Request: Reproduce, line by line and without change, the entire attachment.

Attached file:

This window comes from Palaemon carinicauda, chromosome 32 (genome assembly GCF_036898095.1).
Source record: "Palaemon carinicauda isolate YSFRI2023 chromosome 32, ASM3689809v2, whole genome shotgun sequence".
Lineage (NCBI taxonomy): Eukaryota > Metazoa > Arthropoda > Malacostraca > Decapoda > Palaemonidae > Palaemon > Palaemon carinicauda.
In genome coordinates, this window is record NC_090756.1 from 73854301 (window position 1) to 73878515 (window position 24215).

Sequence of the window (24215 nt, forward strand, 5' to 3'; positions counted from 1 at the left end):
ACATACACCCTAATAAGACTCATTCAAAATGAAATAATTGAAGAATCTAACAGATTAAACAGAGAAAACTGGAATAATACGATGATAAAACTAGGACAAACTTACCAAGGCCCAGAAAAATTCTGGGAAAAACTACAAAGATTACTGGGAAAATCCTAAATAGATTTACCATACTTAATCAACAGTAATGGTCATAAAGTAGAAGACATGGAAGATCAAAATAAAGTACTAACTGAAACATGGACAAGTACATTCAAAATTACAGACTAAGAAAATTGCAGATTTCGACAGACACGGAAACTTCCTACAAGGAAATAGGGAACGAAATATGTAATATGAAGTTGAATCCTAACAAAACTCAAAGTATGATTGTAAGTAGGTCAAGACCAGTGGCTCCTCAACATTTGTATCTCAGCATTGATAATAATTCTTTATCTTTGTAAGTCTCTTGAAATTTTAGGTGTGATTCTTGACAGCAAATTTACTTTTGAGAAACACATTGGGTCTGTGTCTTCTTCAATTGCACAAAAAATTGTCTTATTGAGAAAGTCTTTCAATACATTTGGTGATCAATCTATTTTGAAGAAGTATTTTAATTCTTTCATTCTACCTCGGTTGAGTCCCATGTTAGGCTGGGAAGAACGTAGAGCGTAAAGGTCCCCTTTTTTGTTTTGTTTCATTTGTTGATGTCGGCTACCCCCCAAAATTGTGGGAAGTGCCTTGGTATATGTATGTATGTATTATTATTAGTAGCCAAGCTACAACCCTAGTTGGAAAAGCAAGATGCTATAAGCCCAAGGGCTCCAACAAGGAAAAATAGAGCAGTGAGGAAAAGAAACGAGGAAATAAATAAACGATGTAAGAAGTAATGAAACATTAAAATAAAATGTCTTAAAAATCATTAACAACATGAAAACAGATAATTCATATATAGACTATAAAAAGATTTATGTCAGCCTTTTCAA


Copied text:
This window comes from Palaemon carinicauda, chromosome 32 (genome assembly GCF_036898095.1).
Source record: "Palaemon carinicauda isolate YSFRI2023 chromosome 32, ASM3689809v2, whole genome shotgun sequence".
Lineage (NCBI taxonomy): Eukaryota > Metazoa > Arthropoda > Malacostraca > Decapoda > Palaemonidae > Palaemon > Palaemon carinicauda.
In genome coordinates, this window is record NC_090756.1 from 73854301 (window position 1) to 73878515 (window position 24215).

Sequence of the window (24215 nt, forward strand, 5' to 3'; positions counted from 1 at the left end):
ACATACACCCTAATAAGACTCATTCAAAATGAAATAATTGAAGAATCTAACAGATTAAACAGAGAAAACTGGAATAATACGATGATAAAACTAGGACAAACTTACCAAGGCCCAGAAAAATTCTGGGAAAAACTACAAAGATTACTGGGAAAATCCTAAATAGATTTACCATACTTAATCAACAGTAATGGTCATAAAGTAGAAGACATGGAAGATCAAAATAAAGTACTAACTGAAACATGGACAAGTACATTCAAAATTACAGACTAAGAAAATTGCAGATTTCGACAGACACGGAAACTTCCTACAAGGAAATAGGGAACGAAATATGTAATATGAAGTTGAATCCTAACAAAACTCAAAGTATGATTGTAAGTAGGTCAAGACCAGTGGCTCCTCAACATTTGTATCTCAGCATTGATAATAATTCTTTATCTTTGTAAGTCTCTTGAAATTTTAGGTGTGATTCTTGACAGCAAATTTACTTTTGAGAAACACATTGGGTCTGTGTCTTCTTCAATTGCACAAAAAATTGTCTTATTGAGAAAGTCTTTCAATACATTTGGTGATCAATCTATTTTGAAGAAGTATTTTAATTCTTTCATTCTACCTCGGTTGAGTCCCATGTTAGGCTGGGAAGAACGTAGAGCGTAAAGGTCCCCTTTTTTGTTTTGTTTCATTTGTTGATGTCGGCTACCCCCCAAAATTGTGGGAAGTGCCTTGGTATATGTATGTATGTATTATTATTAGTAGCCAAGCTACAACCCTAGTTGGAAAAGCAAGATGCTATAAGCCCAAGGGCTCCAACAAGGAAAAATAGAGCAGTGAGGAAAAGAAACGAGGAAATAAATAAACGATGTAAGAAGTAATGAAACATTAAAATAAAATGTCTTAAAAATCATTAACAACATGAAAACAGATAATTCATATATAGACTATAAAAAGATTTATGTCAGCCTTTTCAA